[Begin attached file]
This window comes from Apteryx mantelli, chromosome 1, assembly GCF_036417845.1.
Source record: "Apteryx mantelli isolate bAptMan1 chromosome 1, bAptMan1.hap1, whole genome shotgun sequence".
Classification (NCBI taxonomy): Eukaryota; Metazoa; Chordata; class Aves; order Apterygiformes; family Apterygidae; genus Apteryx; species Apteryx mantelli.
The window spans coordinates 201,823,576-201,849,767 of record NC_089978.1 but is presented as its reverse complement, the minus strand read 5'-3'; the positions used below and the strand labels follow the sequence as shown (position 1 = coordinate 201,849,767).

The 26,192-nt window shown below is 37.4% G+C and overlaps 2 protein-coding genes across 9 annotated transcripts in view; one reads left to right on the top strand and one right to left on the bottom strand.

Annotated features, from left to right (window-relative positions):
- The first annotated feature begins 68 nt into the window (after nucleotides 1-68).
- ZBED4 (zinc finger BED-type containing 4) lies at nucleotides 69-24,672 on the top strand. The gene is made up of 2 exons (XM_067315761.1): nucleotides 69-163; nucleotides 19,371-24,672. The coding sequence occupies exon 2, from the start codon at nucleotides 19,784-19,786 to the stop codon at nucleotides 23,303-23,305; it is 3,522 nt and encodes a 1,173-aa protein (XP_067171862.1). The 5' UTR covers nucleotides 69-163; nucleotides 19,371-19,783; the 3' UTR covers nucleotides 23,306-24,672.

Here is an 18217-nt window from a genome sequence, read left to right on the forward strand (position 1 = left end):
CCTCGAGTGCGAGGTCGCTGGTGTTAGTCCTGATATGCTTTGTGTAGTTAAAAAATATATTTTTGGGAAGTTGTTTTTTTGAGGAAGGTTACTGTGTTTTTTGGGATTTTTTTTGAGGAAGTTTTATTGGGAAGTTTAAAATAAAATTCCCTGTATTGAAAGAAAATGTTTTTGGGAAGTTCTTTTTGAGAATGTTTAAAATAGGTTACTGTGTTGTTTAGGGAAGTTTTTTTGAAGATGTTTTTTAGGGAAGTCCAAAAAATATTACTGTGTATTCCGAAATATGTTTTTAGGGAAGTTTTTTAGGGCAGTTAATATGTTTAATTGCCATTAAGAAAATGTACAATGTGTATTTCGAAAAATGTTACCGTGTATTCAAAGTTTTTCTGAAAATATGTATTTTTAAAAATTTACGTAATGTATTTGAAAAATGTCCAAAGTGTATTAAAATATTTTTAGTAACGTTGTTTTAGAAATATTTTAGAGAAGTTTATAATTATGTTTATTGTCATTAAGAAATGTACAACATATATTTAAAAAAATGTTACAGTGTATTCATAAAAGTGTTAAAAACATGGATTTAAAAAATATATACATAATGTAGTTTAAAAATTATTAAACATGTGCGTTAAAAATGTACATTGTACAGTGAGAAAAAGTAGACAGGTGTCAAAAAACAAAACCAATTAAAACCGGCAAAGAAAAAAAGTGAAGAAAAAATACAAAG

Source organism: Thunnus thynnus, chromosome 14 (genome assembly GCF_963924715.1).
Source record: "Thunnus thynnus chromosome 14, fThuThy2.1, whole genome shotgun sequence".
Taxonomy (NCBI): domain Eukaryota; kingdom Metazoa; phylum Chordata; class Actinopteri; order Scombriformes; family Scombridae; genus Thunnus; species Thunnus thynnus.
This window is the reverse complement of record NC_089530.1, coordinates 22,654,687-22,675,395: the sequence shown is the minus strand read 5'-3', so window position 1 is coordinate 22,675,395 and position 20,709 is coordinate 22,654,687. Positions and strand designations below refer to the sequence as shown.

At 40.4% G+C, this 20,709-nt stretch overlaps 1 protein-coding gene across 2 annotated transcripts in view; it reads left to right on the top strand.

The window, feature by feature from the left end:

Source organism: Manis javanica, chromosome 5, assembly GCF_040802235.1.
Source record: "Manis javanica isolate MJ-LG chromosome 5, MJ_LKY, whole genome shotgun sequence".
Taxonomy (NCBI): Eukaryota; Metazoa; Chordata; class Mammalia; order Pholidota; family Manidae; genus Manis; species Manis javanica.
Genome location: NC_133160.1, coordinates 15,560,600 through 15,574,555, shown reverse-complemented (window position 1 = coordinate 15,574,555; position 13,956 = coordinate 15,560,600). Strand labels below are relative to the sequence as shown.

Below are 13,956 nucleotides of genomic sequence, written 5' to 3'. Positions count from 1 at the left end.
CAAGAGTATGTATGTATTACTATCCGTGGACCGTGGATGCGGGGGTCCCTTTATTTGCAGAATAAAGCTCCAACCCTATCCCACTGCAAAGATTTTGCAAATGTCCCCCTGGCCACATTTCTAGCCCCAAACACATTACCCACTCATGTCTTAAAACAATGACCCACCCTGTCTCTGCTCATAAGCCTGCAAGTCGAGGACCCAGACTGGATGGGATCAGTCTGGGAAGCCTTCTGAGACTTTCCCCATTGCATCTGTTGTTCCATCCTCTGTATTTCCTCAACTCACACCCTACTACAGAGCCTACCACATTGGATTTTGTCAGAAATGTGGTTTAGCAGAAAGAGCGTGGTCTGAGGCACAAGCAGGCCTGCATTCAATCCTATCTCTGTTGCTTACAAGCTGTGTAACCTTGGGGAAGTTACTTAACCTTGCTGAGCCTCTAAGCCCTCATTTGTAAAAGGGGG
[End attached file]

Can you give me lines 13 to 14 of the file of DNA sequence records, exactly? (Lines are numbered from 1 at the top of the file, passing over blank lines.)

Taxonomy (NCBI): domain Eukaryota; kingdom Metazoa; phylum Chordata; class Actinopteri; order Scombriformes; family Scombridae; genus Thunnus; species Thunnus thynnus.
This window is the reverse complement of record NC_089530.1, coordinates 22,654,687-22,675,395: the sequence shown is the minus strand read 5'-3', so window position 1 is coordinate 22,675,395 and position 20,709 is coordinate 22,654,687. Positions and strand designations below refer to the sequence as shown.